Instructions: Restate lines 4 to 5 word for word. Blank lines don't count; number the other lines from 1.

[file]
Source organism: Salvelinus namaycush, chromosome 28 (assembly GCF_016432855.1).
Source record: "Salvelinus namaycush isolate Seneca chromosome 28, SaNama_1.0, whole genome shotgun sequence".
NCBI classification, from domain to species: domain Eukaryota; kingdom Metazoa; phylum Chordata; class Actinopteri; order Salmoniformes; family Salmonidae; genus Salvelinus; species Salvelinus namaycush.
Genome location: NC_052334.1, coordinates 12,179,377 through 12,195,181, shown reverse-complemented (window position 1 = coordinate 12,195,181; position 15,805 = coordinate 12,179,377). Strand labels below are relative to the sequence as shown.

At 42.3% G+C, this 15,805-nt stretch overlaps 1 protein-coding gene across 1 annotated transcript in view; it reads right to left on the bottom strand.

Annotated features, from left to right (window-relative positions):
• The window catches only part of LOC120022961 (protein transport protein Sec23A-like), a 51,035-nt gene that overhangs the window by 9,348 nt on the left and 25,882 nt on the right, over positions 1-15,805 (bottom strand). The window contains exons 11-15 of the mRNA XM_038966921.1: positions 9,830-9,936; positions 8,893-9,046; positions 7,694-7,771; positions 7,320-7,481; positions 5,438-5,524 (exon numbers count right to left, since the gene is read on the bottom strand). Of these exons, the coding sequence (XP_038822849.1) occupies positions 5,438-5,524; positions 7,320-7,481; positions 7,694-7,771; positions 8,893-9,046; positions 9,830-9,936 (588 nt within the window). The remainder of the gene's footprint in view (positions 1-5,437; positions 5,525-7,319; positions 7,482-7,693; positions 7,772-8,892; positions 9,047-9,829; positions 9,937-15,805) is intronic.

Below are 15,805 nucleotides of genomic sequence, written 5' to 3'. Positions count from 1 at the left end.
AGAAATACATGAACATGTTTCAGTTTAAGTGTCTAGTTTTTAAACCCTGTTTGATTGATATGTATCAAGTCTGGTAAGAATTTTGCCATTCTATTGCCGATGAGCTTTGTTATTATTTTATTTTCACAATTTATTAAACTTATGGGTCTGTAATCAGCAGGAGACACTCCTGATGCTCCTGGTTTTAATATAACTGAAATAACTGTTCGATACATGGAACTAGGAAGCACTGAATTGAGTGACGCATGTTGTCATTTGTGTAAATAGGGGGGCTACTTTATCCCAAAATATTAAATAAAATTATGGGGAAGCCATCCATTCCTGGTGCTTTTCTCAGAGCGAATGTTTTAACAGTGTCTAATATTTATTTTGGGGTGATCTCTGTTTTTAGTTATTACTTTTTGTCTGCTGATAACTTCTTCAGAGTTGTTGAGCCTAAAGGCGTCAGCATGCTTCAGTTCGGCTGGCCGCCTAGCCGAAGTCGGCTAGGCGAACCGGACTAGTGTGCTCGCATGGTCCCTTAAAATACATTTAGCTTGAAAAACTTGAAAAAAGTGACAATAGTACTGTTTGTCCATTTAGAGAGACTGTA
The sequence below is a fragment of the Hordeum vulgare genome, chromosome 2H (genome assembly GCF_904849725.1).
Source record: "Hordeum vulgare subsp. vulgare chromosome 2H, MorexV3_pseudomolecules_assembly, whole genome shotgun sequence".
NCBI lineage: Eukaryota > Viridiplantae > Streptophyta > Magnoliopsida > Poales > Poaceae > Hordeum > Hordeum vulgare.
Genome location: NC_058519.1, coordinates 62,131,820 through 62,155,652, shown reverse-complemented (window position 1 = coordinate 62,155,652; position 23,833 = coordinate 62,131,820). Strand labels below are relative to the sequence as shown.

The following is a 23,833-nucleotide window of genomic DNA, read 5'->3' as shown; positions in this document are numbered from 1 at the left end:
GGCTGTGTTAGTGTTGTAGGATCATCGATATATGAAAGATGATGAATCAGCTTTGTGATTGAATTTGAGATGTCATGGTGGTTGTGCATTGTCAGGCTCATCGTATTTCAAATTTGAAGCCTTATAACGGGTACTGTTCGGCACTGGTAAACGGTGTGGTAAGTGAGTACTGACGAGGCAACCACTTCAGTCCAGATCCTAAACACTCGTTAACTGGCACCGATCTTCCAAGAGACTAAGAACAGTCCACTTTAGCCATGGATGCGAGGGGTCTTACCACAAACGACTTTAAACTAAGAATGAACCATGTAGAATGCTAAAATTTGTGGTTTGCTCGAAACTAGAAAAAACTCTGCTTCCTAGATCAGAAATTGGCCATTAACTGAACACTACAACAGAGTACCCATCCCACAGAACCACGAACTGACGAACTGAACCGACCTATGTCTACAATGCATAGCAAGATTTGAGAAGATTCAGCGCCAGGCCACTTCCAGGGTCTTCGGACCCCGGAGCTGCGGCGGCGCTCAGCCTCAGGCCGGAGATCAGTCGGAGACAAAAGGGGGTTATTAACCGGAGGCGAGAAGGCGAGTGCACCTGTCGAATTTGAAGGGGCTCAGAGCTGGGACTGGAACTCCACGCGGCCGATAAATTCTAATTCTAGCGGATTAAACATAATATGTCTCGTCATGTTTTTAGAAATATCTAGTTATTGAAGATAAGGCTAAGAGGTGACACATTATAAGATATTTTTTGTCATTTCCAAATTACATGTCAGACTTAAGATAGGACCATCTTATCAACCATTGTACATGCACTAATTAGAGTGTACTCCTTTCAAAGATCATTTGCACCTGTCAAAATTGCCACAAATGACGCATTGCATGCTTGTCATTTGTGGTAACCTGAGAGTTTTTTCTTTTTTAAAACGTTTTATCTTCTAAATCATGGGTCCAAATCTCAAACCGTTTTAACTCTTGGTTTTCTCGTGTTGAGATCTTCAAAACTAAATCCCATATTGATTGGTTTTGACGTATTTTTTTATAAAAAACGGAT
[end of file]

Genome location: NC_052334.1, coordinates 12,179,377 through 12,195,181, shown reverse-complemented (window position 1 = coordinate 12,195,181; position 15,805 = coordinate 12,179,377). Strand labels below are relative to the sequence as shown.

At 42.3% G+C, this 15,805-nt stretch overlaps 1 protein-coding gene across 1 annotated transcript in view; it reads right to left on the bottom strand.